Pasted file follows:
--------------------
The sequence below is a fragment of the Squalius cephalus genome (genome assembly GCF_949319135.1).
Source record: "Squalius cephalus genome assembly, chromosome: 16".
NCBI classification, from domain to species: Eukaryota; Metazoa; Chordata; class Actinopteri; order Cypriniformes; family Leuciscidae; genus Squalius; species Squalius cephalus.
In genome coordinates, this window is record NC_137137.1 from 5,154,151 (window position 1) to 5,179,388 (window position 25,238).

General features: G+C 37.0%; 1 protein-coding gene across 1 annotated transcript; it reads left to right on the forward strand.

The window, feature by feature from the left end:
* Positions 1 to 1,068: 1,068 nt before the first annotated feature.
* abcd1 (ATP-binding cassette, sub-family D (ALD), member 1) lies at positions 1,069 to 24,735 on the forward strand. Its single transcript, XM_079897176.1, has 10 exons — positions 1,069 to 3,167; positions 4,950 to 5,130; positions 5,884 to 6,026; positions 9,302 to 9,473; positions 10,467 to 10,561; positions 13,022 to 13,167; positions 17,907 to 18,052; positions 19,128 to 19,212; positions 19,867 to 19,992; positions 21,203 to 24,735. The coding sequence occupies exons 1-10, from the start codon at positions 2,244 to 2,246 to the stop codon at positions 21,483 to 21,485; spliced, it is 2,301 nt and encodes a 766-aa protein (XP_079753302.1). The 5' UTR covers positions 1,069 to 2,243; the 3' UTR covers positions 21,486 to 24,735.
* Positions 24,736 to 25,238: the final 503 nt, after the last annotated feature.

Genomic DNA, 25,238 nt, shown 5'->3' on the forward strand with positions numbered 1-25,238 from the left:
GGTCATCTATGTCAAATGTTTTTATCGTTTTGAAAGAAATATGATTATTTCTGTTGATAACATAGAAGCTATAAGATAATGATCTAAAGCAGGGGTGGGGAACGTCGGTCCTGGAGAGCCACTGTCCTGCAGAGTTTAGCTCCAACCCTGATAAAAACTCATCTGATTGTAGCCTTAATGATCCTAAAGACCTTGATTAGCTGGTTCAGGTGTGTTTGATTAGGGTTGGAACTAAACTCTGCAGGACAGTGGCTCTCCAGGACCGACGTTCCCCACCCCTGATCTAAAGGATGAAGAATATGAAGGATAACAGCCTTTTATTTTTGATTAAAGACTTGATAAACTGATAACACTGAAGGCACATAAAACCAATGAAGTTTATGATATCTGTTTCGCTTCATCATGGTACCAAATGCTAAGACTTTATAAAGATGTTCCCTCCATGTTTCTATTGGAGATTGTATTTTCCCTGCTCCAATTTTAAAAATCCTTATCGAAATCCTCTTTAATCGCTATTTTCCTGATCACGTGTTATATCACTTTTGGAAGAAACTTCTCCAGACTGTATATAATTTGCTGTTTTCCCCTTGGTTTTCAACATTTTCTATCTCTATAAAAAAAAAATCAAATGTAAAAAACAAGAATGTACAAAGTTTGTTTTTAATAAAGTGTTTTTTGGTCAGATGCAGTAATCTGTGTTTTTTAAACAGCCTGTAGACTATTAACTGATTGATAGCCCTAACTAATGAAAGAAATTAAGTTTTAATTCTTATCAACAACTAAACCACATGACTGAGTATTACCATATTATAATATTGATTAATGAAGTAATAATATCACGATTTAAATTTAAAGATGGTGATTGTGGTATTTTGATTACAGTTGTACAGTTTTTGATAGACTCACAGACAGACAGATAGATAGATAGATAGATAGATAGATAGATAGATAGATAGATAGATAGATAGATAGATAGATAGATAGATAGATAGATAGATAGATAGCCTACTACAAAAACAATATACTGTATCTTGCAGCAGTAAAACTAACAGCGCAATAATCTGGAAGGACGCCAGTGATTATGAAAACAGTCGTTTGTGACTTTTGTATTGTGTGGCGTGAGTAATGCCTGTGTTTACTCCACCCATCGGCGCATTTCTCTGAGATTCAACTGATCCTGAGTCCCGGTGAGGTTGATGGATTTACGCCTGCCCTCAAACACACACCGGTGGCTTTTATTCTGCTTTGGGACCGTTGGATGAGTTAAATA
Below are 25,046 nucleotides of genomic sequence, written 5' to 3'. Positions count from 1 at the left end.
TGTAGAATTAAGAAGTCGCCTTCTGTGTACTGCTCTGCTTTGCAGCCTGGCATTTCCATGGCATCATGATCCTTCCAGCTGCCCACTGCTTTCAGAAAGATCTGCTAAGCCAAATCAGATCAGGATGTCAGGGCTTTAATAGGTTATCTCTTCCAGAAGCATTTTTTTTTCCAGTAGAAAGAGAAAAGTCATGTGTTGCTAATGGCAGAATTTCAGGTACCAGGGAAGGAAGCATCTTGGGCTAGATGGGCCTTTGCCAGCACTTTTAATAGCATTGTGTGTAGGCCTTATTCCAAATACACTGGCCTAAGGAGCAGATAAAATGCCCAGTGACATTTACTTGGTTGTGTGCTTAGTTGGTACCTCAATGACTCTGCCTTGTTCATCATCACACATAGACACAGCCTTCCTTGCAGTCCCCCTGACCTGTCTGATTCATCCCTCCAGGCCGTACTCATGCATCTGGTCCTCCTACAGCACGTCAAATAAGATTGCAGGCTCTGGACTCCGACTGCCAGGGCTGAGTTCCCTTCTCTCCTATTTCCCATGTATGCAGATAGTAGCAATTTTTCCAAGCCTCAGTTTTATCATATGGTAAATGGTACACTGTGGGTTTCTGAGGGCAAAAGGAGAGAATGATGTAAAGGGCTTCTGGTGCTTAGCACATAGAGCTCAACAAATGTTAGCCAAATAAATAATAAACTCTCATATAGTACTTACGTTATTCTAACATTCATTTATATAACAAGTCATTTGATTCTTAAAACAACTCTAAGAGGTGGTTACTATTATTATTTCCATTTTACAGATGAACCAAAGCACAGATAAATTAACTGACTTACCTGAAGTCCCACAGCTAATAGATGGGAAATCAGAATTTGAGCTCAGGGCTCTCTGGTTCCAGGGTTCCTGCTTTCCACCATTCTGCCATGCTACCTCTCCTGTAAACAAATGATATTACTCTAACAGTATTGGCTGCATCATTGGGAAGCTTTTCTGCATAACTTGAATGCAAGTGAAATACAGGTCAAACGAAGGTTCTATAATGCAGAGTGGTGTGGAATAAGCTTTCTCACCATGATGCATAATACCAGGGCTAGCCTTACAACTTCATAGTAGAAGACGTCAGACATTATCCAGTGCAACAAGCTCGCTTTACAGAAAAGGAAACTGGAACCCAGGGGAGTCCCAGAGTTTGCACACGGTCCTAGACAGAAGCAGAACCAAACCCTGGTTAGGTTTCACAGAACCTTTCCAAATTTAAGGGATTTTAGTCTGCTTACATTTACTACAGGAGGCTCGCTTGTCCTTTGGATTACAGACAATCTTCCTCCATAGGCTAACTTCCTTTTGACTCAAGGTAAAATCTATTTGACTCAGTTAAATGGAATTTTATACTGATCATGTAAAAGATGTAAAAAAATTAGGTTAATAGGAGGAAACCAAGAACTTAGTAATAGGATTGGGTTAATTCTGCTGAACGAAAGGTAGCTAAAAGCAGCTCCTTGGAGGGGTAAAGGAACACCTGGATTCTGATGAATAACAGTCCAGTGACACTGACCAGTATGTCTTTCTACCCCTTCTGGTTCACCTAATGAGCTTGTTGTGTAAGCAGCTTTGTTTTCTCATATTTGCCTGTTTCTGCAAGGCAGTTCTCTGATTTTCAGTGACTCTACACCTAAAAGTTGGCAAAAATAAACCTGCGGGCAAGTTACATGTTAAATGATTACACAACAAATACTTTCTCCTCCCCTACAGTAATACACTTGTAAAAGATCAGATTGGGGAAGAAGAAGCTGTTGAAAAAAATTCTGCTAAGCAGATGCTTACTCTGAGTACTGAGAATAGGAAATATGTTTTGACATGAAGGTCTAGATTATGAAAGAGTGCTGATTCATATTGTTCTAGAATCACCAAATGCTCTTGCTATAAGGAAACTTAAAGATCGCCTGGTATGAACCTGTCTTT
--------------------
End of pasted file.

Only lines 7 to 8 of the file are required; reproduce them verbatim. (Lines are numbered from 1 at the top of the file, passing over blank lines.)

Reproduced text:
* Positions 1 to 1,068: 1,068 nt before the first annotated feature.
* abcd1 (ATP-binding cassette, sub-family D (ALD), member 1) lies at positions 1,069 to 24,735 on the forward strand. Its single transcript, XM_079897176.1, has 10 exons — positions 1,069 to 3,167; positions 4,950 to 5,130; positions 5,884 to 6,026; positions 9,302 to 9,473; positions 10,467 to 10,561; positions 13,022 to 13,167; positions 17,907 to 18,052; positions 19,128 to 19,212; positions 19,867 to 19,992; positions 21,203 to 24,735. The coding sequence occupies exons 1-10, from the start codon at positions 2,244 to 2,246 to the stop codon at positions 21,483 to 21,485; spliced, it is 2,301 nt and encodes a 766-aa protein (XP_079753302.1). The 5' UTR covers positions 1,069 to 2,243; the 3' UTR covers positions 21,486 to 24,735.